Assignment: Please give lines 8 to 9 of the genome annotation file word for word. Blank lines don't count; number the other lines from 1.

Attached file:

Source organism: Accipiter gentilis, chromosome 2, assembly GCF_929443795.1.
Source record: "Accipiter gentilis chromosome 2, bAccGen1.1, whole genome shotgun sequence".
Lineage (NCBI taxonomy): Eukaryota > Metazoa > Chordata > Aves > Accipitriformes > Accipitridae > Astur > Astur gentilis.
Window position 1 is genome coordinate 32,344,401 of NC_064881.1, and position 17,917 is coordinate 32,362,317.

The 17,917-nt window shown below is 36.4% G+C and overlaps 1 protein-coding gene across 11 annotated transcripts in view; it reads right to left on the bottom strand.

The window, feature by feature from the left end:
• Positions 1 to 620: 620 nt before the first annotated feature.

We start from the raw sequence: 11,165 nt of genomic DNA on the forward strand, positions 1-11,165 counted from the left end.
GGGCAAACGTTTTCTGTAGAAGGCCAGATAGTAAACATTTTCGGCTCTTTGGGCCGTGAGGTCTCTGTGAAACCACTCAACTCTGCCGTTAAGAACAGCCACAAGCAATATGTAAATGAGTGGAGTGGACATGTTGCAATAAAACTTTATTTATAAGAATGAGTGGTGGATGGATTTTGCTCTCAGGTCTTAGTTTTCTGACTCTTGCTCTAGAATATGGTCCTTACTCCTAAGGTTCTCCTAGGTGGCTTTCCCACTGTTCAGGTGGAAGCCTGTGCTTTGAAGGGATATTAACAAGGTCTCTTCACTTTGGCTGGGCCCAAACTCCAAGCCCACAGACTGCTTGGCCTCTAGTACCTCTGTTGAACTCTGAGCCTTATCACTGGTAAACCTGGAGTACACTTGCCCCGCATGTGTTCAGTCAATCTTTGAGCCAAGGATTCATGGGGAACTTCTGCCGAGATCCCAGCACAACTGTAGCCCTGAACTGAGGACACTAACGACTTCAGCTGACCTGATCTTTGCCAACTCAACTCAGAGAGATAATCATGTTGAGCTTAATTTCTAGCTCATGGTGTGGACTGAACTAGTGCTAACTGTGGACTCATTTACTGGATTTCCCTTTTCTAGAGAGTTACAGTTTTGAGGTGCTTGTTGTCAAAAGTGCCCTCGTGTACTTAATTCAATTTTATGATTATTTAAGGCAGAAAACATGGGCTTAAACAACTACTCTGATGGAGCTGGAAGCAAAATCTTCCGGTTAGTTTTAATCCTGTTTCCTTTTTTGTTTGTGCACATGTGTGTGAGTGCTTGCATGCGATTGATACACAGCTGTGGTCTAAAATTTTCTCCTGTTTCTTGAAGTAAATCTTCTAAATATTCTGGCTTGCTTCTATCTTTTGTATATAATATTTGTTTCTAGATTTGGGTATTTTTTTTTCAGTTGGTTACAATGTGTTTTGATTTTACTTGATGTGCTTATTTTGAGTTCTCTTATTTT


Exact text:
We start from the raw sequence: 11,165 nt of genomic DNA on the forward strand, positions 1-11,165 counted from the left end.
GGGCAAACGTTTTCTGTAGAAGGCCAGATAGTAAACATTTTCGGCTCTTTGGGCCGTGAGGTCTCTGTGAAACCACTCAACTCTGCCGTTAAGAACAGCCACAAGCAATATGTAAATGAGTGGAGTGGACATGTTGCAATAAAACTTTATTTATAAGAATGAGTGGTGGATGGATTTTGCTCTCAGGTCTTAGTTTTCTGACTCTTGCTCTAGAATATGGTCCTTACTCCTAAGGTTCTCCTAGGTGGCTTTCCCACTGTTCAGGTGGAAGCCTGTGCTTTGAAGGGATATTAACAAGGTCTCTTCACTTTGGCTGGGCCCAAACTCCAAGCCCACAGACTGCTTGGCCTCTAGTACCTCTGTTGAACTCTGAGCCTTATCACTGGTAAACCTGGAGTACACTTGCCCCGCATGTGTTCAGTCAATCTTTGAGCCAAGGATTCATGGGGAACTTCTGCCGAGATCCCAGCACAACTGTAGCCCTGAACTGAGGACACTAACGACTTCAGCTGACCTGATCTTTGCCAACTCAACTCAGAGAGATAATCATGTTGAGCTTAATTTCTAGCTCATGGTGTGGACTGAACTAGTGCTAACTGTGGACTCATTTACTGGATTTCCCTTTTCTAGAGAGTTACAGTTTTGAGGTGCTTGTTGTCAAAAGTGCCCTCGTGTACTTAATTCAATTTTATGATTATTTAAGGCAGAAAACATGGGCTTAAACAACTACTCTGATGGAGCTGGAAGCAAAATCTTCCGGTTAGTTTTAATCCTGTTTCCTTTTTTGTTTGTGCACATGTGTGTGAGTGCTTGCATGCGATTGATACACAGCTGTGGTCTAAAATTTTCTCCTGTTTCTTGAAGTAAATCTTCTAAATATTCTGGCTTGCTTCTATCTTTTGTATATAATATTTGTTTCTAGATTTGGGTATTTTTTTTTCAGTTGGTTACAATGTGTTTTGATTTTACTTGATGTGCTTATTTTGAGTTCTCTTATTTT